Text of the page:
An X-15 hangs from a pylon beneath the right wing of NASA's B-52 carrier aircraft as the moment nears to drop the rocket-powered aircraft on a high-speed research flight (NASA Photo EC65-885)

For flight in the atmosphere, the X-15s used conventional aerodynamic controls consisting of rudders on two wedge-shaped vertical stabilizers, one atop the fuselage and the other extending beneath. They controlled yaw movement. Canted horizontal surfaces on the tail controlled pitch when moved in the same direction, and roll when moved differentially. When the landing skids were down, the lower vertical tail extended below the skids and was dropped by parachute just before landing.

Above Earth's atmosphere, at the high point of soaring research flights following engine shutdown, the X-15s used reaction controls to keep the aircraft stable and in the proper attitude for a safe return back into the atmosphere where conventional controls could be used again. Hand controllers in the cockpit were linked to tiny hydrogen peroxide rocket nozzles at the nose for pitch and yaw control, and on each outer wing panel for roll control.

Each flight of the X-15s began with an aerial drop from a pylon attached beneath the right wing of NASA's B-52 carrier aircraft. The usual drop altitude was about 45,000 feet at a speed of about 500 mph. Earlier "X" aircraft were also air dropped for each research and test flight. Air drops were used because the research aircraft could not take off with a heavy fuel load and still have enough fuel for the research portion of the flights.

Depending on the mission, the XLR-99 engine burned for up to two minutes, providing enough thrust for research flights as long as 12 minutes. After the X-15s glided back to the dry lakebed at Edwards, powerless landings were made at a speed of about 200 mph.

Tracking X-15s as they streaked across the sky at hypersonic speeds required a lengthy instrumentation and control network. NASA established an X-15 tracking range that extended from Wendover, Utah, the northerly end of the flight corridor, to Edwards AFB, with radar and telemetry facilities at Ely and Beatty, Nev. A mission control facility was also built at the NASA center. Regardless of where the X-15s were air-launched along the route, continuous instrumentation and tracking coverage was available with the "High Range" network.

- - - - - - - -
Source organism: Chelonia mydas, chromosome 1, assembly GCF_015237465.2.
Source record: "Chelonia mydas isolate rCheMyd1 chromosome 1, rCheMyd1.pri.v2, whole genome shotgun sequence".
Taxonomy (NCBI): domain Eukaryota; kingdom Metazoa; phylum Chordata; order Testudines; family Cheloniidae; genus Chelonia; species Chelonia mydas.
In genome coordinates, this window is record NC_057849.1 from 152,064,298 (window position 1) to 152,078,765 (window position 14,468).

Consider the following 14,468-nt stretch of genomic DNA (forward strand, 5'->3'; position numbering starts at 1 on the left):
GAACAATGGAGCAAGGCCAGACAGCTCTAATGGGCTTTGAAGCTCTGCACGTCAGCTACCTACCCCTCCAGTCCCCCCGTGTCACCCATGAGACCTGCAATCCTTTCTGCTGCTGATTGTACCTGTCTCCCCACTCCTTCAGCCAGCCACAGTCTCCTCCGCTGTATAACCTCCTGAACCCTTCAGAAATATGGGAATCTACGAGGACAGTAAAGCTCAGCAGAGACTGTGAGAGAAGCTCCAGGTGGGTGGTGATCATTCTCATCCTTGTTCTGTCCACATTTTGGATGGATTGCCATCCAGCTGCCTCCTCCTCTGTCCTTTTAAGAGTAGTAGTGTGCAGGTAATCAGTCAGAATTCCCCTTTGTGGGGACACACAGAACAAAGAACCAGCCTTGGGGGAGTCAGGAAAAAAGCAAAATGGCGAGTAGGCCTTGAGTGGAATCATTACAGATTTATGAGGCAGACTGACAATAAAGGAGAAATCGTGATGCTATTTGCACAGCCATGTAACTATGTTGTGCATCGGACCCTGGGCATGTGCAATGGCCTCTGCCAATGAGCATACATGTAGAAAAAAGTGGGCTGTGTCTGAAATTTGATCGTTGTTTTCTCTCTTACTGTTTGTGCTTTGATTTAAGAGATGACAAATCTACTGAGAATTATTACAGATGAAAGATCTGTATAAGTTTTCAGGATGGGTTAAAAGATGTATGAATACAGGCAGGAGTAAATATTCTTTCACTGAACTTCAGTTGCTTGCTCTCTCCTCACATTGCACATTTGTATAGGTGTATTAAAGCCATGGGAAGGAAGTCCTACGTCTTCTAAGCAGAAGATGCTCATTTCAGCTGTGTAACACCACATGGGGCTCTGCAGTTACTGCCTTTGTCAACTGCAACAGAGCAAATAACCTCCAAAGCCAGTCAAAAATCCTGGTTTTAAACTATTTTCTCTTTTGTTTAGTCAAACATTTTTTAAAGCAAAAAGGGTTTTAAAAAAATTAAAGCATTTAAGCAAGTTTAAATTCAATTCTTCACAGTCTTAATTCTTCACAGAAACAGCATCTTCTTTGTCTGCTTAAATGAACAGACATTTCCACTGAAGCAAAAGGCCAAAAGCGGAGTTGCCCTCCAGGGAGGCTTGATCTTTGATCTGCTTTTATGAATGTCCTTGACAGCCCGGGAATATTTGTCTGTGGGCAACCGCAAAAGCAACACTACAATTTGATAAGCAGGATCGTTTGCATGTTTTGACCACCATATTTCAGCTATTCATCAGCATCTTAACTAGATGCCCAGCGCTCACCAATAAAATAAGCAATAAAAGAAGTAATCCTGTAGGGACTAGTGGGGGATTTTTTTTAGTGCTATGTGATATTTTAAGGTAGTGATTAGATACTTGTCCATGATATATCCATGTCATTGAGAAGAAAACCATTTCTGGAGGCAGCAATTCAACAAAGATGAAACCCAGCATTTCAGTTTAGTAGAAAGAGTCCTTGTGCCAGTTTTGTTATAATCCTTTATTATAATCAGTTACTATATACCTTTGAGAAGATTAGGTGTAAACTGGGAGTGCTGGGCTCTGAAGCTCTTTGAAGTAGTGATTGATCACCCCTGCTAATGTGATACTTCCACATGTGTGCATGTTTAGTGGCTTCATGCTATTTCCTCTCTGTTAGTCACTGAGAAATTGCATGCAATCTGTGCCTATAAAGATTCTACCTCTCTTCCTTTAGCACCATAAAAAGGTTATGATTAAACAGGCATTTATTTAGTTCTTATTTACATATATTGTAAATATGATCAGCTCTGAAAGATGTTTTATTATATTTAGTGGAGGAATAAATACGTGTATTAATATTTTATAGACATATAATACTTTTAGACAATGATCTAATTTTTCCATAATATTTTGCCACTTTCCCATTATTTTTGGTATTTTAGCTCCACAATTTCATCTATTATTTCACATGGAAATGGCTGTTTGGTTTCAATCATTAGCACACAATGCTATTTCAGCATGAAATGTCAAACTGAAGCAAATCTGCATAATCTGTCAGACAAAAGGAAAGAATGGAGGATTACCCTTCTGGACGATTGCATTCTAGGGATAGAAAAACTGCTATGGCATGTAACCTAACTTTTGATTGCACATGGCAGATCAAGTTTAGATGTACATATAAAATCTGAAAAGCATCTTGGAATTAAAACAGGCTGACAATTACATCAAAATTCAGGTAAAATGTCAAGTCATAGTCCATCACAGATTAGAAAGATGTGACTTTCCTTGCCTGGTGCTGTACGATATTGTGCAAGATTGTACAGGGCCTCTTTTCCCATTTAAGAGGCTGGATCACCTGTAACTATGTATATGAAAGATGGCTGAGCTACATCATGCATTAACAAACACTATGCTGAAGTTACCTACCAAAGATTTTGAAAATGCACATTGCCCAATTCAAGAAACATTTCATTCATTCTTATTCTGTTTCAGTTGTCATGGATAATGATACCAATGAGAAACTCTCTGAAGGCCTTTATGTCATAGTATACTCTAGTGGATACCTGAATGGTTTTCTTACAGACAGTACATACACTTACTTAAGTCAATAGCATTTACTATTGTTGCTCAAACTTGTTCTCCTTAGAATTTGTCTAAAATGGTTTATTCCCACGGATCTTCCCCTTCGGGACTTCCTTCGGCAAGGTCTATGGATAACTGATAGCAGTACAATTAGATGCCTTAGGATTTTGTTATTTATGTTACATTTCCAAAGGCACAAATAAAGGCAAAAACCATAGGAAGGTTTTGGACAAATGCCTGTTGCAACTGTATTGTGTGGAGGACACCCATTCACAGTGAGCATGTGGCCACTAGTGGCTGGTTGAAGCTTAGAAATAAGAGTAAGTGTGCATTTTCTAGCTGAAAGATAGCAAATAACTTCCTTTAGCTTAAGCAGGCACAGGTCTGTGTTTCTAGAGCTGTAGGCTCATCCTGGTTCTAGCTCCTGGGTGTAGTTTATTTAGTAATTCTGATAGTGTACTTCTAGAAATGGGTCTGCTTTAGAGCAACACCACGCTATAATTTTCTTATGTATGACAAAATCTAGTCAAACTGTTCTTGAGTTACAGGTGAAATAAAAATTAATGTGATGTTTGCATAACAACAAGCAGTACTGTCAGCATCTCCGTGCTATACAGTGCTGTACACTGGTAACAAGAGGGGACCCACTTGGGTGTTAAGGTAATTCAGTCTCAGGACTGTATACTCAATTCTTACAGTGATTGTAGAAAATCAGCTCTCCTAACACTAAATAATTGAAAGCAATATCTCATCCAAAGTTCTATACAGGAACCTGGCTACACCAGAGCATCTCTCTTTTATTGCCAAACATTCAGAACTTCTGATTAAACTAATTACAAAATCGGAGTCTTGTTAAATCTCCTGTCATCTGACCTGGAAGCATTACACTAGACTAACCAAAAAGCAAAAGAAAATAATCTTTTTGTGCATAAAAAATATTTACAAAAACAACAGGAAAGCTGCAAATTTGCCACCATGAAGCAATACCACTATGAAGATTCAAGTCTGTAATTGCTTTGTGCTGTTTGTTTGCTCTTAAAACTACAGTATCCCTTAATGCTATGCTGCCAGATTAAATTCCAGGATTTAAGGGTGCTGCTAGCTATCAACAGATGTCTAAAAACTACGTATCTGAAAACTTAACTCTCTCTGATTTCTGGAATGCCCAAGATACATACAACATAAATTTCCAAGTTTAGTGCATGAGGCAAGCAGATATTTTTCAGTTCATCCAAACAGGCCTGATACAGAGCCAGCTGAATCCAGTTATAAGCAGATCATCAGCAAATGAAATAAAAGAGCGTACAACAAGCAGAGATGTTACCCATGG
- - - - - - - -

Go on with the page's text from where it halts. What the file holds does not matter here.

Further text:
Launch weight of a fully fueled X-15 without external tanks was 31,275 lbs. This weight dropped to 12,295 at engine burnout. Aircraft weight increased to just under 57,000 lbs with the external tanks and extra fuel.

The White X-15

In 1963, after the program's design goals had been met, the Air Force authorized North American Aviation to modify the No. 2 aircraft with external fuel tanks to achieve faster speeds. The No. 2 aircraft had been damaged in a landing accident in November 1962 and the modifications became part of the repair process.

X-15 No. 2, with a white ablative coating and twin external fuel tanks
X-15 No. 2, with a white ablative coating and twin external fuel tanks, drops away from NASA's B-52 carrier aircraft. The aircraft, in this configuration, set the world's speed record of 4,520 mph for winged aircraft. (NASA Photo EC68-1889)

The external fuel tanks were attached to the lower sides of the aircraft and were jettisoned when empty. The fuselage was lengthened 29 inches to accommodate an additional liquid hydrogen tank that was to be used to power a small prototype ramjet that was to be mounted on the lower ventral fin. While an operational ramjet was never fired in flight before the X-15 program concluded, a dummy engine was carried to study its aerodynamic characteristics.

The "second" first flight for the No. 2 aircraft, after repairs and modifications, was in June 1964. It continued to serve as a testbed for research activities for the next two years. It was flown for the first time in November 1965 with empty external tanks in preparation for speeds beyond the unofficial world record of 4,104 mph that the No. 1 vehicle had set several years earlier.

As higher speeds were being sought, NASA was evaluating several ways to counteract high surface heat on the aircraft. One method was a white ablative coating applied to the entire aircraft. Consisting of a resin base, a catalyst, and glass bead powder, the coating was developed to provide protection from 2,000-degree surface temperatures that could seriously damage the aircraft. The first flight with the ablative coating was on Aug. 21, 1967, with the aircraft reaching a speed of 3,368 mph. The coating discolored in some places from heat, but was restored as the aircraft was prepared for a next and much faster flight.